[17:50:00] BLITZER: We're learning new details right now about the hunt for the leader of ISIS. Let's go straight to CNN's Brian Todd. You're hearing U.S. forces, Brian, what nearly got him?

BRIAN TODD, CNN CORRESPONDENT: That's right, Wolf. Tonight, we have new information about a series of U.S. operations against top ISIS commanders right near their stronghold. The shadowy, illusive leader of ISIS, Abu Bakr al-Baghdadi came close to being captured or killed. And tonight, the pressure on him remains very intense.


TODD: Tonight, CNN has learned of a close call for the world's most wanted terrorist. A man with a $10 million bounty on his head, ISIS leader Abu Bakr al-Baghdadi. A senior U.S. military official tells CNN, U.S. Special Operations Forces came, quote, "tantalizingly close to capturing or killing Baghdadi in May of last year near Raqqah, Syria."

LUKE HARTIG, FORMER NSB COUNTERTERRORISM OFFICIAL: Any time you have the chance to kill somebody like Baghdadi would be a big deal. The sooner the better.

TODD: The U.S. military official told CNN's Barbara Starr, when U.S. forces raided a compound last year and killed ISIS operative Abu Sayaff. That terrorist's wife, Umm Sayyaf, who was captured, told them they'd been with Baghdadi a few days earlier in Raqqah.

MICHAEL WEISS, ISIS INSIDE THE ARMY OF TERROR CO-AUTHOR: Umm Sayyaf who was captured in that raid, she was the den mother for a lot of the sex slaves, the Yazidi Girls, many of them are underage that were taken at Sinjar, including the one western hostage Kayla Mueller. Kayla Mueller was Abu Bakr al-Baghdadi's personal sex slave. He was raping her. So, he would have come to where Umm Sayaff and therefore Abu Sayaff where located, and that was exactly the location where U.S. Special Forces raided in Deir ez-Zor.

TODD: Where is Baghdadi now? Earlier this year, U.S. officials said he was most likely hiding in Raqqah, the ISIS stronghold. At some point he's believed to have gone to Mosul, Iraq. But Iraqi sources tell CNN, just after the Iraqi offensive to retake that city began in October, Baghdadi is believed to have left Mosul, despite apparently recording this audio message for his fighters. "Holding your ground in honor is a thousand times better than retreating in disgrace." U.S. officials tell CNN, Baghdadi's days are numbered. But tonight, he remains elusive. Known as the invisible shake, he has said to be obsessive about secrecy. Luke Hartig was a National Security Council Official involved in the campaign against ISIS leadership.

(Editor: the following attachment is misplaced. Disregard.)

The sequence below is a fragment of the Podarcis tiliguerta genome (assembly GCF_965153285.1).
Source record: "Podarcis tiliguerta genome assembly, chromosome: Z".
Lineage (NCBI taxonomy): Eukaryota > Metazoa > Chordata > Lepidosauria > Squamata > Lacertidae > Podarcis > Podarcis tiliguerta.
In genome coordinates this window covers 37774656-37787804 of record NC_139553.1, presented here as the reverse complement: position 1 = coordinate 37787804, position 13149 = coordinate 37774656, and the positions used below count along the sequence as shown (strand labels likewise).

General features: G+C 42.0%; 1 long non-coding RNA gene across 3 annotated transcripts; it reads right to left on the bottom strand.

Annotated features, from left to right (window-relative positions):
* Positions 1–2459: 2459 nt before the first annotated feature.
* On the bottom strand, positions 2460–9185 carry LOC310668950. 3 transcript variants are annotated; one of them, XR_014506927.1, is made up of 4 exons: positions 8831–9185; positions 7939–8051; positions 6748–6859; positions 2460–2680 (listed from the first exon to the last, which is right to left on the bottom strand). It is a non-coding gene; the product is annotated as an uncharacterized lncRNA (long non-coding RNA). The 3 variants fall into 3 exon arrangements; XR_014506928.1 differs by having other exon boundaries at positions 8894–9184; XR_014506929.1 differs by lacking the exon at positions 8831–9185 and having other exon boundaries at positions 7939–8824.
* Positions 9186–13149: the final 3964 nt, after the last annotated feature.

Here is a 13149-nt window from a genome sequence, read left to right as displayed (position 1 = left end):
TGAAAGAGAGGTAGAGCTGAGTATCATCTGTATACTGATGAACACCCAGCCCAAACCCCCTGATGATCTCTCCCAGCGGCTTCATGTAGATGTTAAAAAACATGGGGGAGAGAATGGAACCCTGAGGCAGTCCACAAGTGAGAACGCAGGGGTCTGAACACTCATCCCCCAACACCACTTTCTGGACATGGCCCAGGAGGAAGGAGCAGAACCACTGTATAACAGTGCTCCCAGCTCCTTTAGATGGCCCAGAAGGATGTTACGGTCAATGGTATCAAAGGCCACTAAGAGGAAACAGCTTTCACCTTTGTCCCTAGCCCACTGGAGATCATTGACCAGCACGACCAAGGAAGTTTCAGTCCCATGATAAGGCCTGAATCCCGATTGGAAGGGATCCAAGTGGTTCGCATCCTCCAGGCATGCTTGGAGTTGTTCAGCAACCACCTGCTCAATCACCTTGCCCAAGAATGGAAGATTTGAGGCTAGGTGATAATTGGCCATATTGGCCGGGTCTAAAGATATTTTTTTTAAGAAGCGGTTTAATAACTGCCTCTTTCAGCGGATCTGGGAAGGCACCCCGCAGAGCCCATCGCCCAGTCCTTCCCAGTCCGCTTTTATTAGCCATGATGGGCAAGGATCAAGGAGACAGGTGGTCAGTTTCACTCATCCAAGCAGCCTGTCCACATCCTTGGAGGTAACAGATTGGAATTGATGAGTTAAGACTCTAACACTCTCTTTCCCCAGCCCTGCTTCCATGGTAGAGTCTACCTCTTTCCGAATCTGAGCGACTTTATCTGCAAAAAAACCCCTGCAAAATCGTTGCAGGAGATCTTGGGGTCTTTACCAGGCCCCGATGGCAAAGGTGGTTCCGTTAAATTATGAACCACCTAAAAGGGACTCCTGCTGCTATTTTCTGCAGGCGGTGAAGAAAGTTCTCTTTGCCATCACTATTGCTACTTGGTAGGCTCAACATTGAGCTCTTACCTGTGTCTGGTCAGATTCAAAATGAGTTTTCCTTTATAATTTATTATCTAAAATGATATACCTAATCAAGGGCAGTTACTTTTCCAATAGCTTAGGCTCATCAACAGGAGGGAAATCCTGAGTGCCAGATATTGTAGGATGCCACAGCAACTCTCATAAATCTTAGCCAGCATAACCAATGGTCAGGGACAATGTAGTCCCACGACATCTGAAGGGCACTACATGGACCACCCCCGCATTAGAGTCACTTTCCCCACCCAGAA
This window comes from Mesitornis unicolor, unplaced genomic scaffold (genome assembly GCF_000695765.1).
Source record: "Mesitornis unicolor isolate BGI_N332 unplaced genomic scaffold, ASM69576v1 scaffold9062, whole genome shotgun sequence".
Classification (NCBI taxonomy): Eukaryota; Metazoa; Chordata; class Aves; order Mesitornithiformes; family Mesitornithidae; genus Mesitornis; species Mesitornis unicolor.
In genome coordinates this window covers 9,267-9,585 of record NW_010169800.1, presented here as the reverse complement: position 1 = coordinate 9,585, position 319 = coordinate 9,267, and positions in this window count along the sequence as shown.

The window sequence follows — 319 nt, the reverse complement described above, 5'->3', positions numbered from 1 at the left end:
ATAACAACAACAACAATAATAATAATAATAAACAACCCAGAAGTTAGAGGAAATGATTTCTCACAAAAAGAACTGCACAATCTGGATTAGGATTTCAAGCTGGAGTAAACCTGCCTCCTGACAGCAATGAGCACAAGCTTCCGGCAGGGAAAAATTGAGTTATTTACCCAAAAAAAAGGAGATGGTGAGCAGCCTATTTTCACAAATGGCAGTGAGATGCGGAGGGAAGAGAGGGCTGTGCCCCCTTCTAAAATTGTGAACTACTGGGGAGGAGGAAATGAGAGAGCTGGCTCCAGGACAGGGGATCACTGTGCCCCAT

How good is he at evading detection?

[17:54:56] HARTIG: This guy takes it really to a whole new level if you look at the way that he approaches operational security. The amount of information that we have about him is compared to somebody like Bin Laden in his past. He's actually much thinner.

PAUL CRUICKSHANK, CNN TERRORISM ANALYST: There are rumors that this is the guy who used to cover his face even when meeting with some of his own people, someone who took extraordinary precautions when it came to his own security.


TODD: And that likely also applies to how Baghdadi communicates. Tonight, a U.S. intelligence official tells CNN, Baghdadi and his lieutenants understand that any level of communication they use beyond couriers and face-to-face interaction, makes them vulnerable to being killed. Wolf?

BLITZER: Brian Todd reporting. Thanks, Brian, very much.

There's "BREAKING NEWS". Rudy Giuliani is out of the running for Secretary of state. Who's left on Donald Trump's short list and when will he decide? (COMMERCIAL BREAK)